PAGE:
Killing Down the Roman Line
town had its bad blood, its dirty history. Why would their town be any different? Only one of the books had mentioned the Corrigans and it reinforced his own vague knowledge of the tragic demise of the family. Granted some of it looked suspect, like the alliance of families who banded together in a `Peace Society` to challenge the Corrigans. That could have gotten out of hand. But the book had reiterated what little of the tale Jim knew; that fugitive convicts had laid waste to the family.
    So what was the truth? What was Corrigan up to? Did he have proof to back up his claims that the other families had conspired against his own? No. All he had was a derelict house and a good spook story. Grist for any charlatan’s mill.

    “You going back to school, Jimmy?” Puddycombe collected Jim’s empty glass and set a fresh pint down in its place. He nodded to the books on the table.
    “Catching up on my local history.”
    Puddy picked up a book and tilted his head back to read the spine. “The History of Pennyluck and its People. Sounds gripping. This a comedy?”
    “More like tragedy. Out of all these books, there’s only one mention of the Corrigan murders. A brief one too.”
    “Christ on the cross!” That was Berryhill, leaning on his cue and eavesdropping. “If I hear that name again I’m gonna puke.”
    “You don’t think that’s odd?”
    Berryhill chalked his cue. “What? You believe that asshole’s story?”
    “About as much as I believe the official one.”
    “You’re a piece of work, Hawkshaw. Fucking turn on your own kind like that.”
    Jim gritted his teeth. Berryhill the blowhard. “This town was a pretty wild place back then. All these books agree on that.”
    “That’s true,” Puddycombe said. “They used to post four constables a night just to deal with all the brawling drunks at closing time. ‘Course the constables were drunk too but there you are.”
    “Drunk men fight,” Berryhill scoffed. “Big news.”
    Puddycombe collected glassware onto a tray. “Wasn’t just the donnybrooks outside the pub. There’s was practically war in the streets what with all the feuding that went on. And them Corrigans were a vicious lot. They’d knock your teeth in for speaking out against them. Then torch your barn for good measure.”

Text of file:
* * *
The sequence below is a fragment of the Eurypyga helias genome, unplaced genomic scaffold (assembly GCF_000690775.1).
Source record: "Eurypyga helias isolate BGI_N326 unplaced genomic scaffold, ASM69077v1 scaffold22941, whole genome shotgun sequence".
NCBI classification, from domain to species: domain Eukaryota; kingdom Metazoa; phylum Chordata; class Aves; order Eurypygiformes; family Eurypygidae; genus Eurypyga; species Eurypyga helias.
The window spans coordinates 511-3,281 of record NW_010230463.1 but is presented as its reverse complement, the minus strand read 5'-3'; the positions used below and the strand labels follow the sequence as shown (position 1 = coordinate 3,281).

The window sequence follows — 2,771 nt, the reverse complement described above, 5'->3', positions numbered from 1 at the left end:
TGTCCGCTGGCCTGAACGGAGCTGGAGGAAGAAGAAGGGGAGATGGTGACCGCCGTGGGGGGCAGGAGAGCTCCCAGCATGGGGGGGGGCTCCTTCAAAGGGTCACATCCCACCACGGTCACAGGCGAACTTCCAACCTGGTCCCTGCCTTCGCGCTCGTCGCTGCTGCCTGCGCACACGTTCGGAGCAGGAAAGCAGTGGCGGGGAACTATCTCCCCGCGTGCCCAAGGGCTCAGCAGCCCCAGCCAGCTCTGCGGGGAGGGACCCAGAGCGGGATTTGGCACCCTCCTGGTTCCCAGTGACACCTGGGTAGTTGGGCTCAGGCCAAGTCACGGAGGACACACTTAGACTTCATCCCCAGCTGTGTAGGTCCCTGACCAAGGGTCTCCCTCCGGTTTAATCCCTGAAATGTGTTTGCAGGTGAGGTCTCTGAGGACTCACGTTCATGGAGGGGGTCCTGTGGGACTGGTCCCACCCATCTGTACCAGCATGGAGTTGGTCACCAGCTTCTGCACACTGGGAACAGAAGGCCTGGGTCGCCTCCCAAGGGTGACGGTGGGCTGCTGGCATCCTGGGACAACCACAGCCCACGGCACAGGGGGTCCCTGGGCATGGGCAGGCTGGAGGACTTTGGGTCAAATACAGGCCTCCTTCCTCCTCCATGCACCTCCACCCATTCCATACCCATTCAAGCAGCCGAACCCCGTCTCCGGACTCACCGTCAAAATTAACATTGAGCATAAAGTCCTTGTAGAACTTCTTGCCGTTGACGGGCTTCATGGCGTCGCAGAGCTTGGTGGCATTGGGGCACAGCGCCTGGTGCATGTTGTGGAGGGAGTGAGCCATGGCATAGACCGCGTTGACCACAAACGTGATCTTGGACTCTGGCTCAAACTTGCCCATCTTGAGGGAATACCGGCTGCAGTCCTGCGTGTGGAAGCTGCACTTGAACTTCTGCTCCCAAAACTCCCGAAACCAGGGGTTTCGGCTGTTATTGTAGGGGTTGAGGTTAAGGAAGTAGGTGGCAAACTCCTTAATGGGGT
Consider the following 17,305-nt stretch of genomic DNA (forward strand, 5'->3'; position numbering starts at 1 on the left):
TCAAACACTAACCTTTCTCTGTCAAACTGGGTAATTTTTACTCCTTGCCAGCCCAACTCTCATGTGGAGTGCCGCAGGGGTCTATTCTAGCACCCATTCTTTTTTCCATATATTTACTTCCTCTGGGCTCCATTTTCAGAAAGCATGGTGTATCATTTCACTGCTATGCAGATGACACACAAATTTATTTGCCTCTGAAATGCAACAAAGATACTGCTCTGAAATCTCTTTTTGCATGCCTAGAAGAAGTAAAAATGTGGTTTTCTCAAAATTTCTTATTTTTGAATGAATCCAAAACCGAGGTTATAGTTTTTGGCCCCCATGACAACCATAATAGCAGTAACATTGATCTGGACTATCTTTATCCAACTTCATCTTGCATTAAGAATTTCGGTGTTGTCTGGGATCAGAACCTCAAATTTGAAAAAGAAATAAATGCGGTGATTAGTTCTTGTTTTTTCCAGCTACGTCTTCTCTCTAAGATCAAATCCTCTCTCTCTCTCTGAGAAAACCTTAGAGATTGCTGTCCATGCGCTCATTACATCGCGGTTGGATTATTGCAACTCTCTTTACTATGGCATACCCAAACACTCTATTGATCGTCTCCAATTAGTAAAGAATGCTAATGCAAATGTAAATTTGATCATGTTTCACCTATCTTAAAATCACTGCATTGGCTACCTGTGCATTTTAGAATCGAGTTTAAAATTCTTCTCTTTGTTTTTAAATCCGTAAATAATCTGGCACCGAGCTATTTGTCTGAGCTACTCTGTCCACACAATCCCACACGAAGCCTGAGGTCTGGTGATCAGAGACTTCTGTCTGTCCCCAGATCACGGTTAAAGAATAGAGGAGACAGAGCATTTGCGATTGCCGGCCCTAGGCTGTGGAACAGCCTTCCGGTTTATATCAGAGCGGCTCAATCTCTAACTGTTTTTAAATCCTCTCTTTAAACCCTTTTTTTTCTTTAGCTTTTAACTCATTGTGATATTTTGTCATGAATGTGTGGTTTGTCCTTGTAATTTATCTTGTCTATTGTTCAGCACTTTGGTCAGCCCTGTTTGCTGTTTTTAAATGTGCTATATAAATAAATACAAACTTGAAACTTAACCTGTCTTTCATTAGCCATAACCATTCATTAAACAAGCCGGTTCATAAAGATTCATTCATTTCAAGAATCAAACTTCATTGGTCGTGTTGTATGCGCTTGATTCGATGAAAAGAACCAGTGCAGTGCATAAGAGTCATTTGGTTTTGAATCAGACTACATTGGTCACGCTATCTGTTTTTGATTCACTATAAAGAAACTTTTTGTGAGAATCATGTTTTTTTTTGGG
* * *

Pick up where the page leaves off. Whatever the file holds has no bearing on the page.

Hitchens had turned away from the TV to listen in. “Puddy,” he said, “you believe that guy’s story too?”
    “All I’m saying is this used to be a very rough town. And the Corrigans were Catholics, like everyone else down the Roman Line. There’s been plenty of blood spilled between them and the Orangemen at the time, on top of all the family feuding.”
    Hitchens dismissed the notion. “That’s bullshit. When a fight turns to bloodshed there’s only two reasons; women or money.”
    Berryhill went back to his game. “You’re both fucking crazy.”
    “You’re all wrong.” Old Gallagher swung around on his stool and piled onto the discussion.
    “Now look what you done,” Berryhill said. “You woke the old man up.”
    Gallagher ignored the loudmouth. “It was a dispute over land. Folks used to squat on unused land in those days. Half the acreage around town was fallow with absentee landlords and whatnot.” He winked at the men. “You threaten a man’s land, well, he will kill you for it.”
    “Land, money,” said Hitchens. “Same thing.”
    “It’s not the same thing,” Gallagher barked. “Not to those people. Land was everything. Safety, respectability, shelter. Roots. What’s money compared to that? Nothing. Just filthy paper.”
    “So says the man without any,” Hitchens fired back. A few laughs around the tables.
    Gallagher ignored the fool. “Jimmy’s right, this town was a wild place with little regard for the law. The only rule folks respected was that of reprisal. And everyone was guilty of it, not just those damn Corrigans.” The Guinness trembled in his hand and he wiped the foam from his lips. “Still, there was something

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